AB - In this thesis, research on large vocabulary continuous speech recognition for unknown audio conditions is presented. For automatic speech recognition systems based on statistical methods, it is important that the conditions of the audio used for training the statistical models match the conditions of the audio to be processed. Any mismatch will decrease the accuracy of the recognition. If it is unpredictable what kind of data can be expected, or in other words if the conditions of the audio to be processed are unknown, it is impossible to tune the models. If the material consists of `surprise data' the output of the system is likely to be poor. In this thesis methods are presented for which no external training data is required for training models. These novel methods have been implemented in a large vocabulary continuous speech recognition system called SHoUT. This system consists of three subsystems: speech/non-speech classification, speaker diarization and automatic speech recognition. The speech/non-speech classification subsystem separates speech from silence and unknown audible non-speech events. The type of non-speech present in audio recordings can vary from paper shuffling in recordings of meetings to sound effects in television shows. Because it is unknown what type of non-speech needs to be detected, it is not possible to train high quality statistical models for each type of non-speech sound. The speech/non-speech classification subsystem, also called the speech activity detection subsystem, does not attempt to classify all audible non-speech in a single run. Instead, first a bootstrap speech/silence classification is obtained using a standard speech activity component. Next, the models for speech, silence and audible non-speech are trained on the target audio using the bootstrap classification. This approach makes it possible to classify speech and non-speech with high accuracy, without the need to know what kinds of sound are present in the audio recording. Once all non-speech is filtered out of the audio, it is the task of the speaker diarization subsystem to determine how many speakers occur in the recording and exactly when they are speaking. The speaker diarization subsystem applies agglomerative clustering to create clusters of speech fragments for each speaker in the recording. First, statistical speaker models are created on random chunks of the recording and by iteratively realigning the data, retraining the models and merging models that represent the same speaker, accurate speaker models are obtained for speaker clustering. This method does not require any statistical models developed on a training set, which makes the diarization subsystem insensitive for variation in audio conditions. Unfortunately, because the algorithm is of complexity $O(n^3)$, this clustering method is slow for long recordings. Two variations of the subsystem are presented that reduce the needed computational effort, so that the subsystem is applicable for long audio recordings as well. The automatic speech recognition subsystem developed for this research, is based on Viterbi decoding on a fixed pronunciation prefix tree. Using the fixed tree, a flexible modular decoder could be developed, but it was not straightforward to apply full language model look-ahead efficiently. In this thesis a novel method is discussed that makes it possible to apply language model look-ahead effectively on the fixed tree. Also, to obtain higher speech recognition accuracy on audio with unknown acoustical conditions, a selection from the numerous known methods that exist for robust automatic speech recognition is applied and evaluated in this thesis. The three individual subsystems as well as the entire system have been successfully evaluated on three international benchmarks. The diarization subsystem has been evaluated at the NIST RT06s benchmark and the speech activity detection subsystem has been tested at RT07s. The entire system was evaluated at N-Best, the first automatic speech recognition benchmark for Dutch.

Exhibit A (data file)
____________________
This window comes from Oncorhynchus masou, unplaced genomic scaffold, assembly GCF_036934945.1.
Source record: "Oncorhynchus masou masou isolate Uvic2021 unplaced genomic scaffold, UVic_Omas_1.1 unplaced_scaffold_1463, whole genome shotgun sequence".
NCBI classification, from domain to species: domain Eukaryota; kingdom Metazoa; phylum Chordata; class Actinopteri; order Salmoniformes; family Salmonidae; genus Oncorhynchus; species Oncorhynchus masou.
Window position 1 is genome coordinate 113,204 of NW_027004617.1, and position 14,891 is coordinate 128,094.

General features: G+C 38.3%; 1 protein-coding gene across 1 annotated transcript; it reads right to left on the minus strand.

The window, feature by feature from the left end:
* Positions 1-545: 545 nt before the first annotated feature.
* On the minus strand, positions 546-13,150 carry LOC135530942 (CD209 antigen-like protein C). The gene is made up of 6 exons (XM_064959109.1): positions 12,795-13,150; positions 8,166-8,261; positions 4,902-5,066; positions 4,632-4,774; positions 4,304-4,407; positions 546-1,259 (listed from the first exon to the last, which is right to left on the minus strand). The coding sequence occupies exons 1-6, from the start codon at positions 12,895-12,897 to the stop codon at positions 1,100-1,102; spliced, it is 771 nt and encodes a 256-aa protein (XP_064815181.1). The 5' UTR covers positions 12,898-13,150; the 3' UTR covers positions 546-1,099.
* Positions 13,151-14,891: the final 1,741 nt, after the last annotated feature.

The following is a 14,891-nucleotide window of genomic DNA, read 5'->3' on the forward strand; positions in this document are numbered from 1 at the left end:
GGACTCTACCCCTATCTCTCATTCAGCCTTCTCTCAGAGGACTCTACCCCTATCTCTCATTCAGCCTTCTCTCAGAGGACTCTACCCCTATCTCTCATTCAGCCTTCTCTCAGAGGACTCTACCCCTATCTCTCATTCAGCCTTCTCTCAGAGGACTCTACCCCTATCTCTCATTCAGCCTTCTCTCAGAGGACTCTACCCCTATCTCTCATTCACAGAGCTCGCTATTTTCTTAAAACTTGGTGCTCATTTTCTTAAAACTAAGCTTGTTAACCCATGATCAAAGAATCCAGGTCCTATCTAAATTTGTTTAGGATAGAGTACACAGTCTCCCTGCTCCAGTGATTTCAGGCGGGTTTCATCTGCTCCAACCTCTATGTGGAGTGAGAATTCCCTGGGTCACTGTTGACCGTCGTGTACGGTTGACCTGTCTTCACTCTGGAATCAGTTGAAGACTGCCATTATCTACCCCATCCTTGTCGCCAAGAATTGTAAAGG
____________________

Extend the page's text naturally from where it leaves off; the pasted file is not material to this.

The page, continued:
KW - Automatic Speech Recognition

KW - IR-60130

KW - speech decoding

KW - METIS-255485

KW - Speech segmentation

KW - SHoUT

KW - EWI-15023

KW - EC Grant Agreement nr.: FP6/506811

KW - Speaker diarization

U2 - 10.3990/1.9789036527125

DO - 10.3990/1.9789036527125

M3 - PhD Thesis - Research UT, graduation UT

SN - 978-90-365-2712-5

PB - University of Twente

CY - Enschede

ER -